A Robotic Tattoo Artist


Here’s something we thought we’d never see: a robot that turns a computer drawing into a tattoo on the user’s arm.

The basic design of the robot is a frame that moves linearly along two axes, and rotates around a third. The tattoo design is imported into a 3D modeling program, and with the help of a few motors and microcontrollers a tattoo can be robotically inked on an arm.

Since the arm isn’t a regular surface, [Luke] needed a way to calibrate his forearm-drawing robot to the weird curves and bends of his ar.  The solution to this problem is a simple calibration process where the mechanism scans along the length of [Luke]’s arm, while the ‘depth’ servo is manually adjusted. This data is imported into Rhino 3D and the robot takes the curve of the arm into account when inking the new tat.

Right now [Luke] is only inking his skin with a marker, but as far as automated tattoo machines go, it’s the best – and only – one we’ve ever seen.

32 thoughts on “A Robotic Tattoo Artist

  1. Ever think of using a dead pig as a test? A pig’s skin is similar to humans. Good way of testing to see if the robot is doing the job well. Just don’t try to fry up that bacon afterwards.

  2. I’ve seen a tattooing robot before, like more than once, I can’t think of the shows though. But I also can’t think of something as lame as getting a tattoo in the first place, everything is a fad, you get said fad on skin, change your mind a day later on said fad. Butterflies turn into creey blushish, washed out gargoyles, tribal tattoos should, oh, I dunno? Remain on tribes folk maybe? Barbed wire does not make you anymore “bad ass” , Your kid, relative, GIRLFRIEND on your skin!? FOREVER?! Leave it to humans to cheapen EVERYTHING. Now you can not only be shallow and souless, have a shallow and souless robot do it for you!

    1. What do you find offensive about having your kid’s name tattooed on? No matter what happens, they will always be your kid. Nothing can change that. Sure, spouses may divorce, girlfriends/boyfriends may leave, but a child is forever.

    2. Apparently tattoos are more of a fad to you than grammar is. That hurt my brain to read. As to the subject of actually getting a tattoo myself? They aren’t really for me, but I understand them as a form of art and expression.

      1. When I watched that movie I thought it was okay for slapstick. But the stuff that stuck with me has — inside my mind — become something of an Epic and horrifying forecast of the future. I think that makes it a classic.

        I’m not looking forward to public fountains that only dispense sports drink.

  3. Wouldn’t you need some sort of positional feedback here? I mean, an arm isn’t rigid in its form. Just look at your forearm while you wiggle your fingers, there’s considerable movement there. I’m no expert in the art of tattoos but shouldn’t the depth be controlled within a millimeter or two? Tensing up your arm even slightly will screw it all up in a hurry.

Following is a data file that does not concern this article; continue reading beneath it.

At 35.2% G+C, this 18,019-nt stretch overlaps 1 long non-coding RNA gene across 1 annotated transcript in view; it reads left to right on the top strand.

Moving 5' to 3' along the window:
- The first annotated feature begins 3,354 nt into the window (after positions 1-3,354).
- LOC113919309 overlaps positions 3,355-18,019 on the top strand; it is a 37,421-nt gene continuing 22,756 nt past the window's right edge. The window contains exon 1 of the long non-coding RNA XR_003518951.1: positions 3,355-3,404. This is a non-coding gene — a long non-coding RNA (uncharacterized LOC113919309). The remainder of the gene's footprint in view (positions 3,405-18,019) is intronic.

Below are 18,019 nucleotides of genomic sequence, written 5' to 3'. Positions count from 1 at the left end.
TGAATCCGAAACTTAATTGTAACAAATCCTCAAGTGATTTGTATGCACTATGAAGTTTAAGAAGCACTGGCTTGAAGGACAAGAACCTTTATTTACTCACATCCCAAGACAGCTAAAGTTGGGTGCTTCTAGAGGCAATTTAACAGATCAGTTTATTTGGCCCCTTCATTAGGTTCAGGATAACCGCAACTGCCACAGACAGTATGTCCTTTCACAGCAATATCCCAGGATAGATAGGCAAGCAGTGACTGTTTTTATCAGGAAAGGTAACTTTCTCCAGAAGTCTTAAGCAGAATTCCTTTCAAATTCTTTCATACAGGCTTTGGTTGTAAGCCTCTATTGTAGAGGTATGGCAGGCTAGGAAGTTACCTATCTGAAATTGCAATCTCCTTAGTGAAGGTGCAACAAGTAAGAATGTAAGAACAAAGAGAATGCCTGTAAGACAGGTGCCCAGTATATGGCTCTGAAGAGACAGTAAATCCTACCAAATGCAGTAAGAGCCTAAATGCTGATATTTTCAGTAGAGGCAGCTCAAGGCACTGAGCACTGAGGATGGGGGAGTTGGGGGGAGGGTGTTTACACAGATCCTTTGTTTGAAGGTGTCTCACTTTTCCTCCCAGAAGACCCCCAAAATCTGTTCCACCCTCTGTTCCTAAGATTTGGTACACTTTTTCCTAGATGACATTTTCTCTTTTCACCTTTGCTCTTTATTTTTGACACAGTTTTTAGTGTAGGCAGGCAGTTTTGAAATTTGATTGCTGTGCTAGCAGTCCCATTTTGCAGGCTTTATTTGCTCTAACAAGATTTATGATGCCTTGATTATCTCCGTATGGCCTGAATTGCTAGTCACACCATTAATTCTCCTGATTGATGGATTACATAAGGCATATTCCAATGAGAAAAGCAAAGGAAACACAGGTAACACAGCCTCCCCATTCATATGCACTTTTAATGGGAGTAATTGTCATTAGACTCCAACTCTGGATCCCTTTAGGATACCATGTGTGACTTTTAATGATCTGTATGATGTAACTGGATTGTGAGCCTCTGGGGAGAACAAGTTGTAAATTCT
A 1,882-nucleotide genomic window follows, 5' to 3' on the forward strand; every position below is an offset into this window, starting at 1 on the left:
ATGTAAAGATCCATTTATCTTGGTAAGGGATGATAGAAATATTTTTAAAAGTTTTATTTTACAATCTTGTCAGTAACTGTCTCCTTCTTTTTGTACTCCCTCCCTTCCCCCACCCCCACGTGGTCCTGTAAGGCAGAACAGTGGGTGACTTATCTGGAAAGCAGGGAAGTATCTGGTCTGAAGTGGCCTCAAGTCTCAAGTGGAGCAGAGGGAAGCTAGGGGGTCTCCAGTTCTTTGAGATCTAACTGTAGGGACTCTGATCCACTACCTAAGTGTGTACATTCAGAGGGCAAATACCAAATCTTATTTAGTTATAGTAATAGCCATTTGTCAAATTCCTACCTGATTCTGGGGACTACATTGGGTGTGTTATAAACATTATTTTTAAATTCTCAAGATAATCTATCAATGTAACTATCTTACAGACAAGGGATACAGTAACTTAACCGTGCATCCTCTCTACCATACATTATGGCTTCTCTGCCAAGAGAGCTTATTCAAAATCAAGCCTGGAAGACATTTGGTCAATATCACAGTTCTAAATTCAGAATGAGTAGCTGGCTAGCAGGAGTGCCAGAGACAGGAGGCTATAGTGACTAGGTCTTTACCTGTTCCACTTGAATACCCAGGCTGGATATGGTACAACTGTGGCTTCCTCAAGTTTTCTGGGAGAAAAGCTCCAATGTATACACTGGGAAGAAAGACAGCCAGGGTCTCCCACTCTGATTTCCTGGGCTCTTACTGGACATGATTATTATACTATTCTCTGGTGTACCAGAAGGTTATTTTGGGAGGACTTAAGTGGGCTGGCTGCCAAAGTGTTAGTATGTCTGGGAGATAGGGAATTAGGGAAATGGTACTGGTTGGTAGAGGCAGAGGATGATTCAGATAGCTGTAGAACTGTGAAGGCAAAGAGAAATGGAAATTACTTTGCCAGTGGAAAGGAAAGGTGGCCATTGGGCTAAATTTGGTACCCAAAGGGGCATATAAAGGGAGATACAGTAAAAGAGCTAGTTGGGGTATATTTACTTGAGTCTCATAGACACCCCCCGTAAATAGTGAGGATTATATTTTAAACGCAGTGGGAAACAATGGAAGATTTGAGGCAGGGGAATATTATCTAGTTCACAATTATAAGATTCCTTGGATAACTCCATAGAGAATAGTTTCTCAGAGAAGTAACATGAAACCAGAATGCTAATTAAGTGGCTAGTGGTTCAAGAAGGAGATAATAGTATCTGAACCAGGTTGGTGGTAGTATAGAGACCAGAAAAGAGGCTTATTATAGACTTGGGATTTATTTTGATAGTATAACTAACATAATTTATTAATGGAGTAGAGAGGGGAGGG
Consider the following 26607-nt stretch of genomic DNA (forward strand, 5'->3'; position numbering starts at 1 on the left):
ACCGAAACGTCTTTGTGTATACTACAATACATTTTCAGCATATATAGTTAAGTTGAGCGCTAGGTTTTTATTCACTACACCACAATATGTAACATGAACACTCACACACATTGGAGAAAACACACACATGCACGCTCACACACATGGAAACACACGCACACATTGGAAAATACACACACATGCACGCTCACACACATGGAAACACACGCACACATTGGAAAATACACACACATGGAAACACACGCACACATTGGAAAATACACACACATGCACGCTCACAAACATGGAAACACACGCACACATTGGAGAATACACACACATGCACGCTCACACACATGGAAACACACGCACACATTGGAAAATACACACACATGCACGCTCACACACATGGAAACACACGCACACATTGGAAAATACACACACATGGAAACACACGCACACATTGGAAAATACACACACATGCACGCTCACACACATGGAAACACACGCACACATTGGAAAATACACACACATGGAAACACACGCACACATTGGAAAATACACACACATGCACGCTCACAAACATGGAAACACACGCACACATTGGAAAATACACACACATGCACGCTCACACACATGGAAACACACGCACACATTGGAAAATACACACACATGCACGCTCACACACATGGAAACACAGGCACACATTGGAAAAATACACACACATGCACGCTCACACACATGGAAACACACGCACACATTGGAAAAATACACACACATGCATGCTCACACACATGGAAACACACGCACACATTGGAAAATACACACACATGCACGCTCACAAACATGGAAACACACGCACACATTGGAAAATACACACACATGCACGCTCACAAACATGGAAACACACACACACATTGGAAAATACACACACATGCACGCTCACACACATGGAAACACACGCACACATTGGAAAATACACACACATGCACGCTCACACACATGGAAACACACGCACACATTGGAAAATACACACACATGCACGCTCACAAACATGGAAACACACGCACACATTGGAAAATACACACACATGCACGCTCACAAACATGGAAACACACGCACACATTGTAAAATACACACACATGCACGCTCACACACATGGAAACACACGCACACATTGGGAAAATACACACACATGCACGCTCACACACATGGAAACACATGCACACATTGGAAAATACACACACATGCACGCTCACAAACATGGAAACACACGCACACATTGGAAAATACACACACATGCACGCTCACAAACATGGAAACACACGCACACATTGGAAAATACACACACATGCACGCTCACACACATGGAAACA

1. Tattooing is painful as well, you might move involuntarily, a tattoo artist can deal with this, how will the robot? Also how can I take this robot seriously as a tattoo artist if it isn’t covered in ink and piercings? ;)

  4. I think this would be better for some sort of laser branding.
    There are too many variables with tattooing: skin texture, thickness, angle and speed of the tattoo machine etc to trust this with permanently inking someone. Would be great for trying out a tattoo with non permanent materials to see how it looks before you get one though.

    1. I don’t think it’s outside of what a robot can do with current technology and custom software…it’s just gonna cost as much as a leading edge manufacturing robot.

  5. Pretty cool! It’s not much of a leap from this to DIY robot surgery :) One suggestion – you could probably speed up the calibration process by 3D scanning the arm with a web camera and a line laser. There were some HaD posts on this a few months ago.

  6. As someone who is actually a tattoo artist I can say this with out any bit of doubt. The machine while a novel idea will never work properly. It does not take into effect that a person getting a needed dipped into the skin at over 1000 sticks per minute will not sit still. The reservoir for a tattoo machine has to be refilled every three inches of line work and every one square inch of fill work. Oh and did I mention that a machine unless calibrated right will not only send the needle to far into the skin but will cause scarring and ripples?

      1. I’m sure tatooing takes a fair bit of “feel” to do right, but I guess using it to “project” the pattern on the shape of an arm or what ever and draw it with a pen to tatoo after is possible

      2. One of the things that makes CNC work so accurate and precise, however, is the fact that the workpiece is clamped down securely. Twitches, tickles, spasms of pain, even the “workpiece’s” pulse could throw it all off. What a CNC tattoo gun needs that other CNC machines don’t is a way to track the work’s exact position at all times, which would be quite a feat given how the skin on the arm can deform.

  7. I think many have have missed the usefulness of this device. As some have pointed out, real tattoos are permanent but it may be nice to have an on demand, custom temporary tattoo. Think “ink jet printer for your body bits”.

  8. I hate to be a major nitpicker here but why was a video of a long horizontal object filmed in vertical mode? it was too tiny to be worth watching on my horizontal screen, as it was effectively letterboxed down to a single pixel.

  9. I program industrial robots and we already have vision systems and laser depth finders that can compensate for work piece movement. A human is not really much different different. Besides, why not sedate them?

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